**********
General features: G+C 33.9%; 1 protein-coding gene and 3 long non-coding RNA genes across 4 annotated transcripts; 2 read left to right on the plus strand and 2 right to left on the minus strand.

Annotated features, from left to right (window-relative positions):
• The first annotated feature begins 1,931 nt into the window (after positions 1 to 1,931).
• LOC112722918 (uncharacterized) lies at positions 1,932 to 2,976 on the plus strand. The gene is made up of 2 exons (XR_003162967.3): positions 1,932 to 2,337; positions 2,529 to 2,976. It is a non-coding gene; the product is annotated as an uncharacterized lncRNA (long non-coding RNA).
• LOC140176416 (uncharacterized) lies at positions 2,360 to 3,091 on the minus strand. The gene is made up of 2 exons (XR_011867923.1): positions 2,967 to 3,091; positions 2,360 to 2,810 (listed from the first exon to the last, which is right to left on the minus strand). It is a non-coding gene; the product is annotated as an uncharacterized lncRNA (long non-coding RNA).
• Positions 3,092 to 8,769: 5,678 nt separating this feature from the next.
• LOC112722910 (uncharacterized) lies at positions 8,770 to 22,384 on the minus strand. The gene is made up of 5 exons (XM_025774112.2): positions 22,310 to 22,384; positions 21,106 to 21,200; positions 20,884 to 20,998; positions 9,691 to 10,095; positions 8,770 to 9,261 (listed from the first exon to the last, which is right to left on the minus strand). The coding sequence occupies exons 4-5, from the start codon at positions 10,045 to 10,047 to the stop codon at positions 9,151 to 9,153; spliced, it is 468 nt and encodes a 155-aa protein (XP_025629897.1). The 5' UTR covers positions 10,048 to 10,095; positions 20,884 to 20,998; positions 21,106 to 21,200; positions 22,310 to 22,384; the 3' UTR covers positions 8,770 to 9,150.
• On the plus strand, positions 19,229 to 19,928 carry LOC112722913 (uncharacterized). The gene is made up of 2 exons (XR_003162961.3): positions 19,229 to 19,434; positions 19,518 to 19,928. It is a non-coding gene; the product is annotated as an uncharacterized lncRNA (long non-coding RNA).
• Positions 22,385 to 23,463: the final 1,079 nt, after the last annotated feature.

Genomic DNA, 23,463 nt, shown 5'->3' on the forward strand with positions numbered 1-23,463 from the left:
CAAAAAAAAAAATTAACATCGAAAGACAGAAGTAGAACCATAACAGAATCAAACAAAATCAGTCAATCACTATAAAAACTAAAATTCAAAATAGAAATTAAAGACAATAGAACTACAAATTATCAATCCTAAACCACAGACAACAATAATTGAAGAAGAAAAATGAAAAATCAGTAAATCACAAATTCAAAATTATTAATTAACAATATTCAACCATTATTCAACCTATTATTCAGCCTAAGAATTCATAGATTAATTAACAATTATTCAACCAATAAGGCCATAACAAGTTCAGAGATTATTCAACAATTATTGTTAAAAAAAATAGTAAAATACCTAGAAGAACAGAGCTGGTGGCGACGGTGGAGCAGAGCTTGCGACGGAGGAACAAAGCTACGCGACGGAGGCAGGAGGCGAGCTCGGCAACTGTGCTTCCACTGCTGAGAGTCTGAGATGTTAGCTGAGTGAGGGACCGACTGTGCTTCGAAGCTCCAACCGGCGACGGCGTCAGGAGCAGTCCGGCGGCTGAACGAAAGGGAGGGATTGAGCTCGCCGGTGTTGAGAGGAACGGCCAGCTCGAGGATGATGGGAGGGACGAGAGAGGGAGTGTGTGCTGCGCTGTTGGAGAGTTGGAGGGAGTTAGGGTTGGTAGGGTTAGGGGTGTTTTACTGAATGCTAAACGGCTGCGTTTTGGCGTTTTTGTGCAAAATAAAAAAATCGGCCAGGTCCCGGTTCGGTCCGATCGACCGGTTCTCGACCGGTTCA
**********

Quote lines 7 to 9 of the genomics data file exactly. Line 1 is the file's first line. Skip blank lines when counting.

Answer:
• LOC112722910 (uncharacterized) lies at positions 8,770 to 22,384 on the minus strand. The gene is made up of 5 exons (XM_025774112.2): positions 22,310 to 22,384; positions 21,106 to 21,200; positions 20,884 to 20,998; positions 9,691 to 10,095; positions 8,770 to 9,261 (listed from the first exon to the last, which is right to left on the minus strand). The coding sequence occupies exons 4-5, from the start codon at positions 10,045 to 10,047 to the stop codon at positions 9,151 to 9,153; spliced, it is 468 nt and encodes a 155-aa protein (XP_025629897.1). The 5' UTR covers positions 10,048 to 10,095; positions 20,884 to 20,998; positions 21,106 to 21,200; positions 22,310 to 22,384; the 3' UTR covers positions 8,770 to 9,150.
• On the plus strand, positions 19,229 to 19,928 carry LOC112722913 (uncharacterized). The gene is made up of 2 exons (XR_003162961.3): positions 19,229 to 19,434; positions 19,518 to 19,928. It is a non-coding gene; the product is annotated as an uncharacterized lncRNA (long non-coding RNA).
• Positions 22,385 to 23,463: the final 1,079 nt, after the last annotated feature.